In 2014, a young traveler by the name of Shea found himself wondering through India with the hope of learning about a country he knew nothing about. Within the first couple of days, he found himself about an hour outside of Pondicherry, where he met a group of 10 women.

These women had taken out a micro-finance loan to start a business with the hopes of combatting the financial issues associated with alcoholic husbands. They were talented, caring women that wanted to provide for their children. Their medium for doing so: making hand-stitched bags with fibers that grew exclusively in their home village.

  They had created a tangible business yet struggled to make ends meet given how remote their village was. They had no access to the necessary financial resources to scale a business nor the know-how to do so. As a naive college student, Shea figured why not give it a shot selling the bags back home in America.  

When he arrived back in the U.S., with 150 artisan handbags stashed in his dorm room and no idea whether or not the bags were going to sell, he started sharing the women's stories. Within four days of marketing the bags, he broke even from his initial investment in the women's artisan group.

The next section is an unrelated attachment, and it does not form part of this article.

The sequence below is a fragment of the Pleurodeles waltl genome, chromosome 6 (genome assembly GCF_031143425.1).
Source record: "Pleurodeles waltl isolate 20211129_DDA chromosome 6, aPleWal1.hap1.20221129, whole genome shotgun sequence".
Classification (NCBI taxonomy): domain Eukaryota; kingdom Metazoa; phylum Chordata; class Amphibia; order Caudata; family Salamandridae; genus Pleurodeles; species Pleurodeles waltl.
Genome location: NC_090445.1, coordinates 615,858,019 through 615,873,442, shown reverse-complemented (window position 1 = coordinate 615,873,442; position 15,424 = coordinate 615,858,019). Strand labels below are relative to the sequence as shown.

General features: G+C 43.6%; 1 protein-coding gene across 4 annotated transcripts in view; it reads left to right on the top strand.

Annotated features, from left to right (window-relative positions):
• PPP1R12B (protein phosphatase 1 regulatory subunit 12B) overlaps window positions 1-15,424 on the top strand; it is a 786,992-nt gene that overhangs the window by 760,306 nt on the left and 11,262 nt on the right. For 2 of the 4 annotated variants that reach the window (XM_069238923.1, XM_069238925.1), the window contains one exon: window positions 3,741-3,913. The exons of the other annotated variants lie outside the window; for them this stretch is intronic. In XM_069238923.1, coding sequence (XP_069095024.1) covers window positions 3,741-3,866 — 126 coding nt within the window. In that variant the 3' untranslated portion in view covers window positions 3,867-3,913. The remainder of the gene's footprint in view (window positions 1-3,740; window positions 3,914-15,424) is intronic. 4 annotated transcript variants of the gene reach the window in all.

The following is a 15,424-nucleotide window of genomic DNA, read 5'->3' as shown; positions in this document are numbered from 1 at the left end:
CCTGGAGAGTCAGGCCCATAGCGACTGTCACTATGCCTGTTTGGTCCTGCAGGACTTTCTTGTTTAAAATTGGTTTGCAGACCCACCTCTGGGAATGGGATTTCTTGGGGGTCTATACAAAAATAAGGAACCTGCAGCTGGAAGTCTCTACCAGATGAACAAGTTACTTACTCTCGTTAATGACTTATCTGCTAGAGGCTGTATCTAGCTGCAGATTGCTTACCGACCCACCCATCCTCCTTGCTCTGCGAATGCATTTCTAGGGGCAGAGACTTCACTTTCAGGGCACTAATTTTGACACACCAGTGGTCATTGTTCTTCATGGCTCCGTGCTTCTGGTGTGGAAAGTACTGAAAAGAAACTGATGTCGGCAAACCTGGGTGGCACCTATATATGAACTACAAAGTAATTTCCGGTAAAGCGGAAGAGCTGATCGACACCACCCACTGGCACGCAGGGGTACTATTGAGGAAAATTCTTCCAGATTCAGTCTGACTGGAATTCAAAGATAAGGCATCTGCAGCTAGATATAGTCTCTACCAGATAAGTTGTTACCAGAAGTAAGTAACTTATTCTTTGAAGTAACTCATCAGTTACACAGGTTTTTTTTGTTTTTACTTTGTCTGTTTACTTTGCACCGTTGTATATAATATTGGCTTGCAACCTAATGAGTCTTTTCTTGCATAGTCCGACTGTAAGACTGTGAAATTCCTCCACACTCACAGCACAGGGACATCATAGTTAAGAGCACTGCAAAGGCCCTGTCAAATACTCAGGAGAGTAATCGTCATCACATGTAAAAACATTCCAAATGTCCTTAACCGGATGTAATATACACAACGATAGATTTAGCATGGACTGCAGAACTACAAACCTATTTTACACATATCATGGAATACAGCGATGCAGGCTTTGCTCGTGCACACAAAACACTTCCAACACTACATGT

At that moment, he realized that not only was there a high demand for these artisan products, but they were generating a significant revenue stream that could be used to tackle a larger issue at hand. 

Given his experiences while in India, that issue was child trafficking. 


Hundreds of children back in India were falling victim to trafficking networks simply because the children's parents could not afford to keep the children in school. 

Knowing that roughly $35 is enough to keep a child in primary school in India for a month, it made sense to divert the profits from the artisan products to supporting these children

As we continued to spread the word about what we were doing, more and more people realized their potential for making a direct impact in both the artisan's lives and well as the children's lives. In 2015 we partnered with Rippled Purpose—an organization that built a school in Bangalore, India that kept kids out of labor camps.  


In 2015, we generated enough revenue to send emergency supplies to an orphanage in Nepal following the series of devastating earthquakes. In 2016, we generated enough revenue to purchase two sets of new uniforms for each child at our partner school. And since working with the Poondhazhir artisan group, they've been able to hire 5 new women.  

In the grand scheme of things, we know that our efforts through Earth’s Kids aren't changing the world. Looking at the issue of child trafficking, we aren’t even putting a dent in the issue. However, that isn’t the point. If all of our efforts can make a transformational impact in one person’s life, then those efforts become worthwhile.